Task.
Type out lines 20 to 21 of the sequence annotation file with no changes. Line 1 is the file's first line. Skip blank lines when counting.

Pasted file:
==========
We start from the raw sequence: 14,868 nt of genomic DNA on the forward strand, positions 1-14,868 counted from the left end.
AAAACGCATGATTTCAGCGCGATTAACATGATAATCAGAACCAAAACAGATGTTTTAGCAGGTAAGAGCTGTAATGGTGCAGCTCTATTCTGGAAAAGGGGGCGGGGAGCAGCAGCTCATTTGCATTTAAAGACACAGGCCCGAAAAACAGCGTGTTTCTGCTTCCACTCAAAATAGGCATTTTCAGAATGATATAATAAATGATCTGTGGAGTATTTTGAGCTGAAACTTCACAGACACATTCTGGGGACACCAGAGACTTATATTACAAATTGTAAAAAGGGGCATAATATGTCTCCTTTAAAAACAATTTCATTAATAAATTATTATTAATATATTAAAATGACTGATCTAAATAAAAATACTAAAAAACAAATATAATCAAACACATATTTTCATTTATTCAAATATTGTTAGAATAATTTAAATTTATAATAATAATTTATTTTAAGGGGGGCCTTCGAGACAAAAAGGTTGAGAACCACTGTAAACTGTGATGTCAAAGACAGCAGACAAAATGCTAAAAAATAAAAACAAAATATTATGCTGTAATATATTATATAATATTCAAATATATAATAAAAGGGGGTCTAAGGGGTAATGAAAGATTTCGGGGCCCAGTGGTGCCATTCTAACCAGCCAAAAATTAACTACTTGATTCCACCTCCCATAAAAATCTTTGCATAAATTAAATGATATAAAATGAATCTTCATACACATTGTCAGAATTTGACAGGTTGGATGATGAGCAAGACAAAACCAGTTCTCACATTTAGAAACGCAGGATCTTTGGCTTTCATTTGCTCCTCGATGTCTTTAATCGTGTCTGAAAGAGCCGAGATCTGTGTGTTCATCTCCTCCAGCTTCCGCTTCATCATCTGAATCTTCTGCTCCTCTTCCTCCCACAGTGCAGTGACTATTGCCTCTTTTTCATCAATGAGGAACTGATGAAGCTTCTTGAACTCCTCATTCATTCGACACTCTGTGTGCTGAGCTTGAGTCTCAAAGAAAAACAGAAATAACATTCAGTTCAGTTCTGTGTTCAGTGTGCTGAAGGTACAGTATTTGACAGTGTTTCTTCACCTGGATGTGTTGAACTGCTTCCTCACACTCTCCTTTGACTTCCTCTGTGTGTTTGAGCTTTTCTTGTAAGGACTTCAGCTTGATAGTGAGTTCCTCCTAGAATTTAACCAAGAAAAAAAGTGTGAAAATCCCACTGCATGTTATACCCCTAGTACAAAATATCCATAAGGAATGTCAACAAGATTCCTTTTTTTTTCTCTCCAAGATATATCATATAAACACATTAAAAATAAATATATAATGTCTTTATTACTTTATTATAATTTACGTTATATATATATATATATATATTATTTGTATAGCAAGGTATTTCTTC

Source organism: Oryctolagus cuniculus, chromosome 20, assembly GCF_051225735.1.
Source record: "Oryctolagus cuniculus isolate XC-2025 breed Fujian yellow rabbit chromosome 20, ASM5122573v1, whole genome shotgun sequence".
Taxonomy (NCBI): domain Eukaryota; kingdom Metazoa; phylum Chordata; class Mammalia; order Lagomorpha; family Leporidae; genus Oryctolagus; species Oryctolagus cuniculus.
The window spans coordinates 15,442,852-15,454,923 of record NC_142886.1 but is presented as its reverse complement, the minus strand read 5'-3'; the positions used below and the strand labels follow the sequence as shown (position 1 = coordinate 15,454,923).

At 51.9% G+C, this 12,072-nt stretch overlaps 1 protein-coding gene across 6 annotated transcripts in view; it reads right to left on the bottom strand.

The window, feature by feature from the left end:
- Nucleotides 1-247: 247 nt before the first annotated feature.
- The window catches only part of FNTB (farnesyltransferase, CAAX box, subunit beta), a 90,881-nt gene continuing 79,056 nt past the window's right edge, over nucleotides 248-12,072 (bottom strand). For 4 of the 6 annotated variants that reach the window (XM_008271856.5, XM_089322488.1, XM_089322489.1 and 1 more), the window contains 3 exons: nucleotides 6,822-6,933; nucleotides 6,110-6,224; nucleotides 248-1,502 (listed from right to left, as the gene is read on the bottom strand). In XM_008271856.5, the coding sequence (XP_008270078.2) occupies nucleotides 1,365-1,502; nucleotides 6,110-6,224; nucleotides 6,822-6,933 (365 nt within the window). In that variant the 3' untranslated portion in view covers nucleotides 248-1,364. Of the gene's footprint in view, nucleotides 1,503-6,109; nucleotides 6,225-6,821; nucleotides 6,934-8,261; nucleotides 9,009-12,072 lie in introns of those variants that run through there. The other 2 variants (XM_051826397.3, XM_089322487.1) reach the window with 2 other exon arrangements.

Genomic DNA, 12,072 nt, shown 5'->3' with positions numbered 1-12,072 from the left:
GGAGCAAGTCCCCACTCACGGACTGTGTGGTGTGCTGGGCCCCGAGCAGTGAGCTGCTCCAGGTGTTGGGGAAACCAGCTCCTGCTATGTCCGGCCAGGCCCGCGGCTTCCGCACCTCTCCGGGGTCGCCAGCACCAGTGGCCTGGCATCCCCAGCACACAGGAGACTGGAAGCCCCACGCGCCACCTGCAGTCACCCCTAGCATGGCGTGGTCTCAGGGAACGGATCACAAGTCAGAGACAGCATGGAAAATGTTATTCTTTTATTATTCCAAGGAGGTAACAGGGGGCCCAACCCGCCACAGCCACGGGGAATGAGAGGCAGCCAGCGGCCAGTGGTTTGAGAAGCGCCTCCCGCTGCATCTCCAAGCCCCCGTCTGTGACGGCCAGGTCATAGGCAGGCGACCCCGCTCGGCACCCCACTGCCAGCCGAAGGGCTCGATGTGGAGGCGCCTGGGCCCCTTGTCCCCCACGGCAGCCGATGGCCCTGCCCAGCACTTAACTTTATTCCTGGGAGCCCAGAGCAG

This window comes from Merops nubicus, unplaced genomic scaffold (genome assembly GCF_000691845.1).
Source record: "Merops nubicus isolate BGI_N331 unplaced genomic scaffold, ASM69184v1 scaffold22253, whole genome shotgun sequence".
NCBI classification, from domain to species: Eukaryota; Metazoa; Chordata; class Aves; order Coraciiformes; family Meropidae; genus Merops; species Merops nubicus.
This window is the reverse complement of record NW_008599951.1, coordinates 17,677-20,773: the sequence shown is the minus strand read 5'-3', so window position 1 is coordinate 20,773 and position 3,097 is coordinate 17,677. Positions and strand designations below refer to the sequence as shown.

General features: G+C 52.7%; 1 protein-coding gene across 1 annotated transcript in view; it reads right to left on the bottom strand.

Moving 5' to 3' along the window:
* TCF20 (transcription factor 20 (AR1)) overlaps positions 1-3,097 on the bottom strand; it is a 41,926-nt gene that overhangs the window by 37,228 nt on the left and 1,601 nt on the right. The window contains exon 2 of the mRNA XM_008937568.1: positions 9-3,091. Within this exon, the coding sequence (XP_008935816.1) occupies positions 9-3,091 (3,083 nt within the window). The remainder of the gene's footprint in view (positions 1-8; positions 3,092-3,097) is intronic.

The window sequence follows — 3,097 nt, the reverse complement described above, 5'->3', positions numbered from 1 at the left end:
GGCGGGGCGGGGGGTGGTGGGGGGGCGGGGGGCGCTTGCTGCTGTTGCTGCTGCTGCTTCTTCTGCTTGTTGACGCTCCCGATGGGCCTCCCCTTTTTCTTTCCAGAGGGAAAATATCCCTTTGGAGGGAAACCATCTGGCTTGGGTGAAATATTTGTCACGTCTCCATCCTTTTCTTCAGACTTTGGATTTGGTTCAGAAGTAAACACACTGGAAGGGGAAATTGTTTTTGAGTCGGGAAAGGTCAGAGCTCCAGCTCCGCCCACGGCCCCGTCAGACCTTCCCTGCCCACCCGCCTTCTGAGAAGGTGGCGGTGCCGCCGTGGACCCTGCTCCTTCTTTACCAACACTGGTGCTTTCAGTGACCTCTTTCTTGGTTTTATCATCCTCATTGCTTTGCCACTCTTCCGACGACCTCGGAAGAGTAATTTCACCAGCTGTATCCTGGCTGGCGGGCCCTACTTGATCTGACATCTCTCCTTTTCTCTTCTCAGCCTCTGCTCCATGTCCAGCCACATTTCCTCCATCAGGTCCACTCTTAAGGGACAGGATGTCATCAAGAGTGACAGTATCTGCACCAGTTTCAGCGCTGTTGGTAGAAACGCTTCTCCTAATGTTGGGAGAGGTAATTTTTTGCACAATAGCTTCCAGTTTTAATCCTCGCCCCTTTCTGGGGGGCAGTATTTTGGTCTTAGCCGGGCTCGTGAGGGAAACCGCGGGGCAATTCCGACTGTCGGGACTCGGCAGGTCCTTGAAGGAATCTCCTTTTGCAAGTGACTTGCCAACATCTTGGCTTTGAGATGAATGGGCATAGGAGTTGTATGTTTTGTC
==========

The window sequence follows — 3,097 nt, the reverse complement described above, 5'->3', positions numbered from 1 at the left end:
GGCGGGGCGGGGGGTGGTGGGGGGGCGGGGGGCGCTTGCTGCTGTTGCTGCTGCTGCTTCTTCTGCTTGTTGACGCTCCCGATGGGCCTCCCCTTTTTCTTTCCAGAGGGAAAATATCCCTTTGGAGGGAAACCATCTGGCTTGGGTGAAATATTTGTCACGTCTCCATCCTTTTCTTCAGACTTTGGATTTGGTTCAGAAGTAAACACACTGGAAGGGGAAATTGTTTTTGAGTCGGGAAAGGTCAGAGCTCCAGCTCCGCCCACGGCCCCGTCAGACCTTCCCTGCCCACCCGCCTTCTGAGAAGGTGGCGGTGCCGCCGTGGACCCTGCTCCTTCTTTACCAACACTGGTGCTTTCAGTGACCTCTTTCTTGGTTTTATCATCCTCATTGCTTTGCCACTCTTCCGACGACCTCGGAAGAGTAATTTCACCAGCTGTATCCTGGCTGGCGGGCCCTACTTGATCTGACATCTCTCCTTTTCTCTTCTCAGCCTCTGCTCCATGTCCAGCCACATTTCCTCCATCAGGTCCACTCTTAAGGGACAGGATGTCATCAAGAGTGACAGTATCTGCACCAGTTTCAGCGCTGTTGGTAGAAACGCTTCTCCTAATGTTGGGAGAGGTAATTTTTTGCACAATAGCTTCCAGTTTTAATCCTCGCCCCTTTCTGGGGGGCAGTATTTTGGTCTTAGCCGGGCTCGTGAGGGAAACCGCGGGGCAATTCCGACTGTCGGGACTCGGCAGGTCCTTGAAGGAATCTCCTTTTGCAAGTGACTTGCCAACATCTTGGCTTTGAGATGAATGGGCATAGGAGTTGTATGTTTTGTC